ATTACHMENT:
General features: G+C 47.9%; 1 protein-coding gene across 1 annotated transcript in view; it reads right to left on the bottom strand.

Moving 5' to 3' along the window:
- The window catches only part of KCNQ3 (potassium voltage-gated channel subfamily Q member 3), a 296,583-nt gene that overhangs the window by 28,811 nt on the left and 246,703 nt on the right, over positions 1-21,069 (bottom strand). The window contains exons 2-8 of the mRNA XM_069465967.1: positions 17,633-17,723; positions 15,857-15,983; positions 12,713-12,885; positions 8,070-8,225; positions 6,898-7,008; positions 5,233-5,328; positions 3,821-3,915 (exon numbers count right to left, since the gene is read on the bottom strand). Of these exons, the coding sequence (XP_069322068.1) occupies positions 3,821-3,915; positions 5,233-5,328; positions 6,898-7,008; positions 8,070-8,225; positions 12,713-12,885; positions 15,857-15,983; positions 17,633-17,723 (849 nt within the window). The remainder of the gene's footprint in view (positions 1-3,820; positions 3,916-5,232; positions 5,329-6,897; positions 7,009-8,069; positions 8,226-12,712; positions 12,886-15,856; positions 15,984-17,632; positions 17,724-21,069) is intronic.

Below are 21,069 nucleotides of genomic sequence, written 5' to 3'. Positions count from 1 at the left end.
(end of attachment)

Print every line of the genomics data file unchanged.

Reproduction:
General features: G+C 47.9%; 1 protein-coding gene across 1 annotated transcript in view; it reads right to left on the bottom strand.

Moving 5' to 3' along the window:
- The window catches only part of KCNQ3 (potassium voltage-gated channel subfamily Q member 3), a 296,583-nt gene that overhangs the window by 28,811 nt on the left and 246,703 nt on the right, over positions 1-21,069 (bottom strand). The window contains exons 2-8 of the mRNA XM_069465967.1: positions 17,633-17,723; positions 15,857-15,983; positions 12,713-12,885; positions 8,070-8,225; positions 6,898-7,008; positions 5,233-5,328; positions 3,821-3,915 (exon numbers count right to left, since the gene is read on the bottom strand). Of these exons, the coding sequence (XP_069322068.1) occupies positions 3,821-3,915; positions 5,233-5,328; positions 6,898-7,008; positions 8,070-8,225; positions 12,713-12,885; positions 15,857-15,983; positions 17,633-17,723 (849 nt within the window). The remainder of the gene's footprint in view (positions 1-3,820; positions 3,916-5,232; positions 5,329-6,897; positions 7,009-8,069; positions 8,226-12,712; positions 12,886-15,856; positions 15,984-17,632; positions 17,724-21,069) is intronic.

Below are 21,069 nucleotides of genomic sequence, written 5' to 3'. Positions count from 1 at the left end.